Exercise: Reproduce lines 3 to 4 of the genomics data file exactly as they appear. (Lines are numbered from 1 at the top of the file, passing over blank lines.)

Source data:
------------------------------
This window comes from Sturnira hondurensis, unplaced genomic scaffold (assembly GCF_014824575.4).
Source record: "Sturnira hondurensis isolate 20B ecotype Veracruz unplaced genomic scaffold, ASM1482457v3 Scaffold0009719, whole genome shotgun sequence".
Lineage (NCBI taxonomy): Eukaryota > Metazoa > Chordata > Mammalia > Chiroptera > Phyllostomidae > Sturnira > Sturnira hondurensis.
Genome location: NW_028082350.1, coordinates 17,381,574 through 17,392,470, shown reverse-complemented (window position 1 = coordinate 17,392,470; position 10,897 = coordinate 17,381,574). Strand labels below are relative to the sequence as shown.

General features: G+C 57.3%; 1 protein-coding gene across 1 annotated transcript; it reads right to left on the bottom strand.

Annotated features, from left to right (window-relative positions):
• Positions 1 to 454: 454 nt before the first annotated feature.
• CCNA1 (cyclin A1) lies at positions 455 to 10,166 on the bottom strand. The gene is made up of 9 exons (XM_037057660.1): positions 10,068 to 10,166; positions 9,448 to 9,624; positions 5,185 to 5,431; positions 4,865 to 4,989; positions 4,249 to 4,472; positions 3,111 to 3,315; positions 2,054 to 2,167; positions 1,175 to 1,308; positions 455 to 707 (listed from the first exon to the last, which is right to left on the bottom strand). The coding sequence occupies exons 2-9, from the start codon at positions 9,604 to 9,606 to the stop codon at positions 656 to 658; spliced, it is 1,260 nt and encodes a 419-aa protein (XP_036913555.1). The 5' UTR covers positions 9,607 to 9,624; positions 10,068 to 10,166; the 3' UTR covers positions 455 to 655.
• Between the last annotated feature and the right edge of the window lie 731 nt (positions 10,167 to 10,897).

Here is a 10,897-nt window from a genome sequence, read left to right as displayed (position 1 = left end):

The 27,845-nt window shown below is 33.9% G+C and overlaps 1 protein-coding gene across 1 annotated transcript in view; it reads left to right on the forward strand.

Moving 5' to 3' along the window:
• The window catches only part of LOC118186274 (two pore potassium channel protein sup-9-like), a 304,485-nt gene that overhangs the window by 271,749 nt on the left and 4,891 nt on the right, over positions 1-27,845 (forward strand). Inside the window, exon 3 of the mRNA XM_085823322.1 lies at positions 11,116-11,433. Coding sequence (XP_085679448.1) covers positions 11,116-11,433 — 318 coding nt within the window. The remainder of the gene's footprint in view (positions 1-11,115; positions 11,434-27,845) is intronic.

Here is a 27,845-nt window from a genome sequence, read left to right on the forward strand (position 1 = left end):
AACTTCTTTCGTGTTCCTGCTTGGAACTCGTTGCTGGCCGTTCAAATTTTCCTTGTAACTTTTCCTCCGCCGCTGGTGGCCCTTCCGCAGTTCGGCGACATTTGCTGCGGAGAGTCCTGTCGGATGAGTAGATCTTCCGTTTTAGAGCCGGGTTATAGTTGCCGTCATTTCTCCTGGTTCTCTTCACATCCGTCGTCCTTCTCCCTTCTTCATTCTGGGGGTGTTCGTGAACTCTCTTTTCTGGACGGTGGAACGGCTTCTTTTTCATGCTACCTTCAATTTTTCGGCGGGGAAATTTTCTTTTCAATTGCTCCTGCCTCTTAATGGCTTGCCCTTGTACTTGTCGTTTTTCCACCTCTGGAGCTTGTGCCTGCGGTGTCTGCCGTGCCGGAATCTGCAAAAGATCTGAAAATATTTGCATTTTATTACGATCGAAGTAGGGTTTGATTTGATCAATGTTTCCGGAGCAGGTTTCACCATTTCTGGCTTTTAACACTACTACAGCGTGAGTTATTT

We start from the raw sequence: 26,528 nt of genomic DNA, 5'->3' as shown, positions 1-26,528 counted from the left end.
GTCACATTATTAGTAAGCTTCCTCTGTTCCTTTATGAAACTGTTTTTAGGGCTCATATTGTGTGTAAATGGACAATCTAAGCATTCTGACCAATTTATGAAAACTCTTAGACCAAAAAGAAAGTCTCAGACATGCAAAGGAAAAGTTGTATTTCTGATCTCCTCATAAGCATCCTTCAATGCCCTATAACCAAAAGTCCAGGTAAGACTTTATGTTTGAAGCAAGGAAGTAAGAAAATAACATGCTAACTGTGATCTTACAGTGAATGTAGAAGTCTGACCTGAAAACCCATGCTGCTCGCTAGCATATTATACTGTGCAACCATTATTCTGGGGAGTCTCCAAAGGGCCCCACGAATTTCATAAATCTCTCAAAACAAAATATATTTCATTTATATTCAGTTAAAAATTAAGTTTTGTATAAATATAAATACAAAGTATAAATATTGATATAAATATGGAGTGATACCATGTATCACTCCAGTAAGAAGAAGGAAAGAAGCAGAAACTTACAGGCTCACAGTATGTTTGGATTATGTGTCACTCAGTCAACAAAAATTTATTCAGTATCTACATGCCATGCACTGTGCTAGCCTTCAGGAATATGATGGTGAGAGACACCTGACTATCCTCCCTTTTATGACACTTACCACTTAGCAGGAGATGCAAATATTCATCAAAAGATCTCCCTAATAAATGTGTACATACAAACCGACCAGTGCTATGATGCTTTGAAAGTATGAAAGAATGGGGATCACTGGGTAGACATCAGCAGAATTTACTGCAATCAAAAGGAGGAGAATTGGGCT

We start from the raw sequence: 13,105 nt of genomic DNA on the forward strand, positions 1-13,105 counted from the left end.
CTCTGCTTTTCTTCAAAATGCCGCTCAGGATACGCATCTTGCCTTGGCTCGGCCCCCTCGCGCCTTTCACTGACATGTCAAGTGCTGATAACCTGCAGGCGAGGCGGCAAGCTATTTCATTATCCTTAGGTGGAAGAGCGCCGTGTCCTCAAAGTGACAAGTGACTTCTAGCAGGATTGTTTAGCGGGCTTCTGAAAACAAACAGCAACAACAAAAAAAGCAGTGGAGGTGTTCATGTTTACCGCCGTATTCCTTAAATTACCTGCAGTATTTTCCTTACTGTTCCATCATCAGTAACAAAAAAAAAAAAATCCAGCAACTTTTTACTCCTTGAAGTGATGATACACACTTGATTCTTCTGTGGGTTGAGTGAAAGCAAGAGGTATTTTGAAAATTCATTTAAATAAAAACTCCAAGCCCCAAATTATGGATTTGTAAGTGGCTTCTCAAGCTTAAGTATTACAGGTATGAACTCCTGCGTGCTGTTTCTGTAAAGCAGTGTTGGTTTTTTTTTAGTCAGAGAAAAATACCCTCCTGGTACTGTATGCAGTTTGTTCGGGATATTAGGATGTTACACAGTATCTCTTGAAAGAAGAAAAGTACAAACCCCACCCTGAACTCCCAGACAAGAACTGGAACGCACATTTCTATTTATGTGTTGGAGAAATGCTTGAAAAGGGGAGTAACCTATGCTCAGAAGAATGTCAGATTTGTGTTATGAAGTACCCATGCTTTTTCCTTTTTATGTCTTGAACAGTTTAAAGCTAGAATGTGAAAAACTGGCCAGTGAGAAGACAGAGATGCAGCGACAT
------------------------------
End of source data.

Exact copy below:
Lineage (NCBI taxonomy): Eukaryota > Metazoa > Chordata > Mammalia > Chiroptera > Phyllostomidae > Sturnira > Sturnira hondurensis.
Genome location: NW_028082350.1, coordinates 17,381,574 through 17,392,470, shown reverse-complemented (window position 1 = coordinate 17,392,470; position 10,897 = coordinate 17,381,574). Strand labels below are relative to the sequence as shown.